Have you ever thought about how often you touch your mobile device during a single day? Hundreds and hundreds of times, right? But what is the cost of all this touching? As a mobile application developer, I interact with my mobile devices a lot—touching, swiping, pinching, and zooming. One trick I've adopted is adding secret shortcuts to skip past portions of my app so I do not have to keep touching my device while I am developing. This led me to consider the amount of touching we all do with our devices, the physical toll it takes, and our overall user experience with mobile devices and their applications.

Gesturing Can Be Tiring

Every touch, every swipe, every pinch, and every zoom requires quite a bit of physical motion. Your hand moves while the rest of the arm is working to stabilize the wrist and you are holding the device steady with the other hand. That is a lot of physical exertion compared to using a typical mouse, where your hand moves less, your wrist is probably resting on a wrist pad, and your arm sits comfortably on a chair arm. Your other hand is not even needed. So, you can start to see how much more effort using a mobile device can be. To be clear, I have not performed any controlled experiments to measure the exact level of effort—I am pulling from anecdotal evidence and personal experience.

Years ago I worked on a project that was exploring an advanced workstation on-board U.S. Navy warships. It was a touch-based workstation that used four separate monitors spanning more than 4800 pixels in width. Although we paid close attention to our users’ interactions with the system, I can still recall the fatigue in my arms whenever I worked on the console. Although not as extreme as an entire workstation, a similar physical toll can be noticed in our usage of mobile devices. This subtle “cost” of touching the device can have a negative impact on how users feel about your application. So how do we go about eliminating unnecessary gesturing and movement?

Remember the User’s Prior Selections

Last year, a big pop-culture convention released a mobile schedule application. Since I also create these types of applications, I was very interested in how they approached it. So I went to the app store and found the link to download it to my device.

I taped on the icon on my home screen. After the splash screen dismissed, I was presented with two buttons. One to display the schedule for the convention, and another button to learn about a different, seemingly unrelated convention. I was left wondering if I had downloaded the correct application. I pressed the button for the convention and began exploring their design.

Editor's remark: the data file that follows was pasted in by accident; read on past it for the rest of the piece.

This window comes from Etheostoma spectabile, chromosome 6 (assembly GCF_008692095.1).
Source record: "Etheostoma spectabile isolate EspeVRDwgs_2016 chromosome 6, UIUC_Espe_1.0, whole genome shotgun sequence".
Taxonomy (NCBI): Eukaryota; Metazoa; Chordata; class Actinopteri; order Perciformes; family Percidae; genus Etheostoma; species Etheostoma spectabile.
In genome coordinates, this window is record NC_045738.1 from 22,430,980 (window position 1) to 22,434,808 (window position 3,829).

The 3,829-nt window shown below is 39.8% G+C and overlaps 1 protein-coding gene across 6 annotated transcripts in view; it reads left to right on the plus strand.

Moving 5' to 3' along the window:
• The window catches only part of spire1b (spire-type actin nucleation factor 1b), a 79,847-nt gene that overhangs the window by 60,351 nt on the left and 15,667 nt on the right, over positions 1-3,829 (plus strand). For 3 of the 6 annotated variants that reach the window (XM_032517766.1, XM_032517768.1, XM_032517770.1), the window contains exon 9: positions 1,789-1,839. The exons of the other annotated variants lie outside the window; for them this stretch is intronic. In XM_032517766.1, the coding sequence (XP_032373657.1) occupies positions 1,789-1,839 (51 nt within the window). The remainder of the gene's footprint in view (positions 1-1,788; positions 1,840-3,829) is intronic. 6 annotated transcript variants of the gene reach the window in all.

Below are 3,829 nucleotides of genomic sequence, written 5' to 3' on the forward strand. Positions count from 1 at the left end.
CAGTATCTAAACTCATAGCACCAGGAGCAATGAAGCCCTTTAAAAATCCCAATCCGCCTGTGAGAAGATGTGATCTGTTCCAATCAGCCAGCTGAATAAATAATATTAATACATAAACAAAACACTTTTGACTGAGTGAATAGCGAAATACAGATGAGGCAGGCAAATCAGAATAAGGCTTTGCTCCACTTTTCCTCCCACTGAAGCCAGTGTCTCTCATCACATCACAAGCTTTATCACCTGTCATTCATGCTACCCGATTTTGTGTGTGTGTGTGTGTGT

At first I thought the initial screen was just poorly designed by having the other convention’s “ad” appear button-like. Then I relaunched the app and once again I had to tap on the button to see the schedule. A wasted touch, another moment where a user might decide that this app is too troublesome to use. Why did I need to keep repeating this interaction every time I wanted to use this app? The printed guide started to look better and better after each use.

Make It Easy To Skip Ahead (Especially When Lists and Sequences May Be Long)

Your application may not have a physical analog like this app did, but odds are there is a similar application or two in the app store that your user can easily switch to. Think about each interaction in an application and its cost. Look at your design and ask: “Does the user need to perform this interaction?”

As someone who grew up playing video games on an Atari 2600, I downloaded an iPad app to relive all those “classic” games again. The app’s designers chose to display the game catalog in a carousel, meaning that I had to swipe again and again and again to cycle through the 30-or-so titles. I found myself asking if I really wanted to cycle through the list to play a certain game. I am sure this design looked great at first to the team, but after continued use, one could feel the burden. In an updated version of the app, the ability to list the games from A-Z and recently played was added. Which means, it is now a lot easier for me to go play Missile Command.

In some ways I was reminded of the classic CD-ROM game “Myst”. For those who have never played it (it has been ported for the iPad), it was a beautifully pre-rendered 3D puzzle game. However, in its initial version you were not allowed free movement. Rather, you jumped from fixed node to fixed node. Each scene would cross dissolve from one to another as you moved through the environment. This stretched the limits of the technology of the time. Each movement took a few seconds and sometimes you needed to traverse multiple nodes to reach the actual point of interest.